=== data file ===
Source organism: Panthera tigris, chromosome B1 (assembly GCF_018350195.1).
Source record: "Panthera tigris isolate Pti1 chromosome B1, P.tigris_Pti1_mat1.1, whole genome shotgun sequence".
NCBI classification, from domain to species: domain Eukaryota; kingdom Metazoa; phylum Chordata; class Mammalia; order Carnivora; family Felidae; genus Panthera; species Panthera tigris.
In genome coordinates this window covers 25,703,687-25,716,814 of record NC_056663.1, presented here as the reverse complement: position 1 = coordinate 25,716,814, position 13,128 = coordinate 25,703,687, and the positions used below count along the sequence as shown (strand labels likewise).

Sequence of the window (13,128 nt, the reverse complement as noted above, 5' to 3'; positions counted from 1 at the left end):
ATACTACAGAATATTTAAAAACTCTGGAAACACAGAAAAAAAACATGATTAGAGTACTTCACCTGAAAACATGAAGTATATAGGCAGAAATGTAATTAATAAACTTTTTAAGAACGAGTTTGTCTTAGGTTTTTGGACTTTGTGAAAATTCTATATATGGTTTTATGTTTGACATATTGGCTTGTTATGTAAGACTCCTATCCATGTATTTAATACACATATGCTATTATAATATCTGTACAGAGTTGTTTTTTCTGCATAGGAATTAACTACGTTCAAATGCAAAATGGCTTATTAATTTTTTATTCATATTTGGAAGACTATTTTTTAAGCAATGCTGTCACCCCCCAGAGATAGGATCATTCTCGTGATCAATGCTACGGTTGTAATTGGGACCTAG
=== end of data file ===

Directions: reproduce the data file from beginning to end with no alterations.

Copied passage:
Source organism: Panthera tigris, chromosome B1 (assembly GCF_018350195.1).
Source record: "Panthera tigris isolate Pti1 chromosome B1, P.tigris_Pti1_mat1.1, whole genome shotgun sequence".
NCBI classification, from domain to species: domain Eukaryota; kingdom Metazoa; phylum Chordata; class Mammalia; order Carnivora; family Felidae; genus Panthera; species Panthera tigris.
In genome coordinates this window covers 25,703,687-25,716,814 of record NC_056663.1, presented here as the reverse complement: position 1 = coordinate 25,716,814, position 13,128 = coordinate 25,703,687, and the positions used below count along the sequence as shown (strand labels likewise).

Sequence of the window (13,128 nt, the reverse complement as noted above, 5' to 3'; positions counted from 1 at the left end):
ATACTACAGAATATTTAAAAACTCTGGAAACACAGAAAAAAAACATGATTAGAGTACTTCACCTGAAAACATGAAGTATATAGGCAGAAATGTAATTAATAAACTTTTTAAGAACGAGTTTGTCTTAGGTTTTTGGACTTTGTGAAAATTCTATATATGGTTTTATGTTTGACATATTGGCTTGTTATGTAAGACTCCTATCCATGTATTTAATACACATATGCTATTATAATATCTGTACAGAGTTGTTTTTTCTGCATAGGAATTAACTACGTTCAAATGCAAAATGGCTTATTAATTTTTTATTCATATTTGGAAGACTATTTTTTAAGCAATGCTGTCACCCCCCAGAGATAGGATCATTCTCGTGATCAATGCTACGGTTGTAATTGGGACCTAG